A wood router is a useful tool in a woodworker's workshop. It's used for carving and hollowing out wood, like creating grooves or creating a decorative trim on a piece of fine wood.
The Owners are those who have volunteered to be in charge of the equipment, organising maintenance, training others to use it, and generally being a point of contact. The current Owners of the Router are:
- Jonathan Woolf
- Michael Dales
- Jonathan Woolf
- Michael Dales
- No operation that involves allowing the operator’s body near the cutter may be performed while the power cable is plugged in the mains electrical socket.
- The collet in the router must be appropriate for the cutter bit in the router and that the collet housing must be cleaned after each use.
- Spanners must not be left on the driveshaft when the power is engaged.
Health and Safety
Full details of the risks associated with this device may be found in the File:RouterRA.pdf. Here the key hazards identified will be listed.
- Loosening router blade (tighten fully and make sure have clean and correct collet/cutter)
- Dust build-up in collet (clean after every use)
- Electrocution (router PAT tested yearly)
- Handling cutter
- Cutter coming loose during operation (must tighten blade/clean collet before & after use and use correct collett/blade)
- Router being dropped (must hold router firmly during operation)
- Loose hair/clothes getting caught (users must tie up dangling hair/jewellery/clothes)
- Ear damage (ear protection is necessary)
- Eye damage (eye protection is necessary)
- Injury to fingers due to operating router (do not adjust router settings when plugged in)
- Exposure to dust (must use extraction where appropriate)
- Use of incorrect collets (must check whether ¼ " or 6 mm cutter blade/collett)
- Workpiece being fired across room (must be clamped in freehand and guards must be used for table operation)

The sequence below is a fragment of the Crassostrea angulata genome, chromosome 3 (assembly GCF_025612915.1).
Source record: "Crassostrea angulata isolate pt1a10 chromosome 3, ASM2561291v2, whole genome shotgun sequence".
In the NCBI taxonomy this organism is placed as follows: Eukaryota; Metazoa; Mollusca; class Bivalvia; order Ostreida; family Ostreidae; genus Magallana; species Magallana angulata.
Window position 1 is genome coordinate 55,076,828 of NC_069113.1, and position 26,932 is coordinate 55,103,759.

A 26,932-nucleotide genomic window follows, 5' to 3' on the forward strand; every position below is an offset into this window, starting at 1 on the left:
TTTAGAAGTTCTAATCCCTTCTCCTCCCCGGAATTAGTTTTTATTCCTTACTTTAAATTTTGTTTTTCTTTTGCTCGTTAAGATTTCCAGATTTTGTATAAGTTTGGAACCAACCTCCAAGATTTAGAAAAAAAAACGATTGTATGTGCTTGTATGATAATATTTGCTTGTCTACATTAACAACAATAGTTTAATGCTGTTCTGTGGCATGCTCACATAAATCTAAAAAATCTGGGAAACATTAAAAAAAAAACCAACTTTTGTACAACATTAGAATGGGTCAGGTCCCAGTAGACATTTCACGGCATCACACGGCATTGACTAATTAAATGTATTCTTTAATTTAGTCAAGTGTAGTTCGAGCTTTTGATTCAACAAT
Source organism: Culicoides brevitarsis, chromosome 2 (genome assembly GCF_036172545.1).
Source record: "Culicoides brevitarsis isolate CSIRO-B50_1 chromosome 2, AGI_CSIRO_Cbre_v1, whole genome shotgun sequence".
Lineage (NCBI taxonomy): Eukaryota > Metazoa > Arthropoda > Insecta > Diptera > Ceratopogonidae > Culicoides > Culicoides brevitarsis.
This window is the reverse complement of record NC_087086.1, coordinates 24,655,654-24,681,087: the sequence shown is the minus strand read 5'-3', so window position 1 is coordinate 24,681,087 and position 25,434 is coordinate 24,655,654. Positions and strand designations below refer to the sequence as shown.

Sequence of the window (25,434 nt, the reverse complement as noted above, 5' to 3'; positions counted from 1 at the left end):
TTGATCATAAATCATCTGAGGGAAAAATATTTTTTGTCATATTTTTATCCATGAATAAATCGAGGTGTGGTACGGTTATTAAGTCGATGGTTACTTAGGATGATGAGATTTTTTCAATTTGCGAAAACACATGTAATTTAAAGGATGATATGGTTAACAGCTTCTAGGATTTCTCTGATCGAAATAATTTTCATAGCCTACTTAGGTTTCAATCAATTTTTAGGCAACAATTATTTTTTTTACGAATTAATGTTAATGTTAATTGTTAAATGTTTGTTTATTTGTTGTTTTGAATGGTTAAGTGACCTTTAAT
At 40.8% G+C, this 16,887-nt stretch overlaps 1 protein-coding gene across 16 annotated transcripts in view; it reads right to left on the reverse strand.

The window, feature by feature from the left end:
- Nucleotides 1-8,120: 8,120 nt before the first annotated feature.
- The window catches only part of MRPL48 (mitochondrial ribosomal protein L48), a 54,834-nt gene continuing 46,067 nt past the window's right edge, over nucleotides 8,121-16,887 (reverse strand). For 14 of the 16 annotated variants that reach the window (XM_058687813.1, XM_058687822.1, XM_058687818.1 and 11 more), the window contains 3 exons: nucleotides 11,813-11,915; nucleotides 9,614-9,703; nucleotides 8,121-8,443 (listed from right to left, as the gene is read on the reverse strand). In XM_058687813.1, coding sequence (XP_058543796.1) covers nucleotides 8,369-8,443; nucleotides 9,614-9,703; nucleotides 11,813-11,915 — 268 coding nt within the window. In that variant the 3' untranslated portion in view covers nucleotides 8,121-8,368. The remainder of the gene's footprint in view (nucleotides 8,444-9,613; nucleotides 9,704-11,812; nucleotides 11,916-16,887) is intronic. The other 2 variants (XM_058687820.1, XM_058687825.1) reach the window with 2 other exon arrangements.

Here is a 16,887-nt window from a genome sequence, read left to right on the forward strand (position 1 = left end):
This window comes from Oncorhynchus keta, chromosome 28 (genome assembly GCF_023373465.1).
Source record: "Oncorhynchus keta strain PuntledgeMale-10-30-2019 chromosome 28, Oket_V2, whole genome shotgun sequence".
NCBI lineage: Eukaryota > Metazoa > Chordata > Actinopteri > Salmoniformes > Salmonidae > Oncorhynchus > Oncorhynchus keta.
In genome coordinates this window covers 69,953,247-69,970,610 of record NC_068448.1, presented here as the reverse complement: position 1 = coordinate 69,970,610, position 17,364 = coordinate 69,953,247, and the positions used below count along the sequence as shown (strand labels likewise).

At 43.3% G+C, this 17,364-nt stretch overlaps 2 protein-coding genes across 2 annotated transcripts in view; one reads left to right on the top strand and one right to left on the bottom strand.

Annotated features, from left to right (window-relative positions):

- Router trigger left enabled (only applies to router table)
- Router coming out of clamps (only applies to router table)
Insert non-formatted text here== Using the Router ==
Before using the router pelase watch the following video: How to use a router safely (Video)
- Free Hand Procedure
The operator loosens the collet which hold the router bits by holding the drive shaft secure and loosening the collet nut using the spanner provided with the router. In order to loosen the cutter the drive shaft and bolt are turned away from each-other. They are turned towards each-other to tighten the chuck. The operator places the router bit in the collet chuck and tightens it so that it may not come free during cutting.
The operator also attaches the cutting guard and the parallel on the router for free-hand cuts. The piece of work to be routed must be securely clamped or it should be ensured that it will not move during the cut. The router is turned on (the blade starts spinning) and the router is passed slowly and evenly from right to left against the surface to make the cut. In the case of climb cutting (not normally recommended as this may result in a poor cut finish) this direction is reversed. When the length of the piece has been cut the router is moved away and turned off. The setup procedure is reversed: parallel removed, chuck loosened, blade removed and chuck tightened. Any chippings, dust and other mess is cleaned up and disposed of.
We used to have a router table, but it was deemed unsafe and has been removed.
Every month inspect for damage and general wear and tear and asses state of stock blades and replace as needed.
Every six months the carbon motor brushes should be inspected for wear, and replaced as necessary.